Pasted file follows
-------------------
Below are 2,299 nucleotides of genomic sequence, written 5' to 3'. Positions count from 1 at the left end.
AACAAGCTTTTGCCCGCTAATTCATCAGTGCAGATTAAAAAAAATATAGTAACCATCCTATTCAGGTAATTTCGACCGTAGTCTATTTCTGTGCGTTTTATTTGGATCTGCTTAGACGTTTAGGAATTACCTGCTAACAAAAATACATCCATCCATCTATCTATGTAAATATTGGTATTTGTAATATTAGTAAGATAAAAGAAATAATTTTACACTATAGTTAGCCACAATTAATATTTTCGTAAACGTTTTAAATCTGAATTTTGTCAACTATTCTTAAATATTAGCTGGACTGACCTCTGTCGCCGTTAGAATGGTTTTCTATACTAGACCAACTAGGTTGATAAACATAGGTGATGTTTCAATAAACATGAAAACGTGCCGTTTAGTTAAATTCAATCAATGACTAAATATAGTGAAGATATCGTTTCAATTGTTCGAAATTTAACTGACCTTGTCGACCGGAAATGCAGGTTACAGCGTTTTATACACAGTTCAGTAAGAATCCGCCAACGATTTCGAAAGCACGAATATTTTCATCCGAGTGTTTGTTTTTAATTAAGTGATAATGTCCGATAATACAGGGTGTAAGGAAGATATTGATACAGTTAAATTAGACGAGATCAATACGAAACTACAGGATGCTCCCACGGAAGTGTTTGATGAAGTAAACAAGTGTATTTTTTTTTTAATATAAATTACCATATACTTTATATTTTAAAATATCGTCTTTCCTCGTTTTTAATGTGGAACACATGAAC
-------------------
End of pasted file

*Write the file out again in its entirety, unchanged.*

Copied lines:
Below are 2,299 nucleotides of genomic sequence, written 5' to 3'. Positions count from 1 at the left end.
AACAAGCTTTTGCCCGCTAATTCATCAGTGCAGATTAAAAAAAATATAGTAACCATCCTATTCAGGTAATTTCGACCGTAGTCTATTTCTGTGCGTTTTATTTGGATCTGCTTAGACGTTTAGGAATTACCTGCTAACAAAAATACATCCATCCATCTATCTATGTAAATATTGGTATTTGTAATATTAGTAAGATAAAAGAAATAATTTTACACTATAGTTAGCCACAATTAATATTTTCGTAAACGTTTTAAATCTGAATTTTGTCAACTATTCTTAAATATTAGCTGGACTGACCTCTGTCGCCGTTAGAATGGTTTTCTATACTAGACCAACTAGGTTGATAAACATAGGTGATGTTTCAATAAACATGAAAACGTGCCGTTTAGTTAAATTCAATCAATGACTAAATATAGTGAAGATATCGTTTCAATTGTTCGAAATTTAACTGACCTTGTCGACCGGAAATGCAGGTTACAGCGTTTTATACACAGTTCAGTAAGAATCCGCCAACGATTTCGAAAGCACGAATATTTTCATCCGAGTGTTTGTTTTTAATTAAGTGATAATGTCCGATAATACAGGGTGTAAGGAAGATATTGATACAGTTAAATTAGACGAGATCAATACGAAACTACAGGATGCTCCCACGGAAGTGTTTGATGAAGTAAACAAGTGTATTTTTTTTTTAATATAAATTACCATATACTTTATATTTTAAAATATCGTCTTTCCTCGTTTTTAATGTGGAACACATGAAC